Whitefox,
Breastmilk would be good, but it is impractical for several reasons. First, after adult gut flora have become established, the breastmilk isn't powerful enough and the beneficial components just get eaten by the gut flora. That is why any use of formula at all will permanently damage a newborn's gut flora. I would think that milk would favor SIBO.

The lactoferrin in milk could help control bacterial overgrowths and is useful for controlling hospital-based Clostridium infections. Whey (low in lactose) also contains plenty of lactoferrin.

In most cases what you eat has no impact on the pH of your stomach or intestines, so gut flora do just fine. The pH of the intestines is controlled by the intestines and not the food. I wouldn't see the point in ever trying to adjust the pH of the GI tract. There is usually nothing wrong with stomach acid production. The problems arise when drugs are used to alter acid production. Antibiotics are also seldom needed for ear infections.

Why are you using so many drugs to alter your body. It seems that you are making yourself sick. Just switch to the anti-inflammatory diet, start eating more "muddy greens" and get lots of exercise. Your gut may rebel for a little while, but it should gradually settle down and be much more tolerant.

Keep me updated.

Dr. Art Ayers said...

Chris,
I think that all of those and polysaccharides in a variety of leafy veggies are a good idea. I would not recommend beta-glucans, since they are related to fungal wall polysaccharides that are uniformly inflammatory in both animals and plants.

FOS may directly work on establishing probiotics like the bifidobacteria, but I would expect the rest of the plant polysaccharides, including pectin and inulin, to stimulate the colon gut flora.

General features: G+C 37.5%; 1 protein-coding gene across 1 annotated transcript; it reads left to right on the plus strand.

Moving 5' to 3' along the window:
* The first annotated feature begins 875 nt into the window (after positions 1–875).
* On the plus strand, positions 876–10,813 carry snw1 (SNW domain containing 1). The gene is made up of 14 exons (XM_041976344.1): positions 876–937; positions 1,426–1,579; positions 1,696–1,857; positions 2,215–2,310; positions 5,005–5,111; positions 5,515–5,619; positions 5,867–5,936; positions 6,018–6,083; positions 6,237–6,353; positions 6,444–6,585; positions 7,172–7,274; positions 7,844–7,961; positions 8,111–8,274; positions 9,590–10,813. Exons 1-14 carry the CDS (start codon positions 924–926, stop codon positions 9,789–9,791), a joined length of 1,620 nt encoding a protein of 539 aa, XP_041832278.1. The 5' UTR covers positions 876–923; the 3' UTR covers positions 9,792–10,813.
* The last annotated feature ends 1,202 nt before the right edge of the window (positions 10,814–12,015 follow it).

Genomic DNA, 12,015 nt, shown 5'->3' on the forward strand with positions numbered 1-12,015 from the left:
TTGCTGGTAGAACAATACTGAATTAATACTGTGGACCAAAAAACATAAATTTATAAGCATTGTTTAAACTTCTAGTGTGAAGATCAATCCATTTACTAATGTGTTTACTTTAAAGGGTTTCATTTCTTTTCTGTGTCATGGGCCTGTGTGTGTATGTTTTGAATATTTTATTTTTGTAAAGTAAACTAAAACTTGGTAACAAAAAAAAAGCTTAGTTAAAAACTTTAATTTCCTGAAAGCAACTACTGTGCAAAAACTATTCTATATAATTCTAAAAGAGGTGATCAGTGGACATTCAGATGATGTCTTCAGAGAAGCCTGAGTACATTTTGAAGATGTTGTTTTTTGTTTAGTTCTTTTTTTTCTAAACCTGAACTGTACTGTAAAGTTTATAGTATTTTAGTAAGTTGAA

I would tend to focus on a variety of veggies, rather than numerous purified polysaccharides. The phytochemicals and especially those in herbs and spices are probably also of benefit in controlling pathogens.

Thanks for your comments.

blackflag said...

Dr Ayers. I am a pharmacist and get many infants with problems. Will giving tylenol to a 3 month old adversely affect their gut flora permanently? I say this because I think many formulations have high fructose corn syrup.

If so, what alternative are there?

Susanne said...

This is a little off topic,
Dr.Ayers, but I was wondering if you know anything about the connection between Vit D levels and cold sores(herpes). I get fever blisters about once every year.
Regards,
Susan

Anonymous said...

Dr Ayers,

As you recommend to keep Vit.D level (25OHD) near 60 ng/ml and beyond, maybe this article would be an interesting reading.

http://www.westonaprice.org/blogs/are-some-people-pushing-their-vitamin-d-levels-too-high.html

Any ideas about it would be very appreciated.

Thanks.

Marco

Dr. Art Ayers said...

Blackflag,
I don't think that the impact on the gut flora will be as bad as the impact of NSAIDs on the development and leakiness of the gut itself. With my kids, I always tried to avoid using NSAIDs and antibiotics, and in most cases we succeeded. I think with the three girls, we had antibiotics used for appendicitis, strep throat/scarlett fever and a couple of stich-up jobs, and NSAIDs for probably a dozen instances. The rest of the time we used Vick's, castor oil, etc.

I think that most of the childhood sicknesses are the result of previous drug treatments. Pediatrician offices would be empty without antibiotics.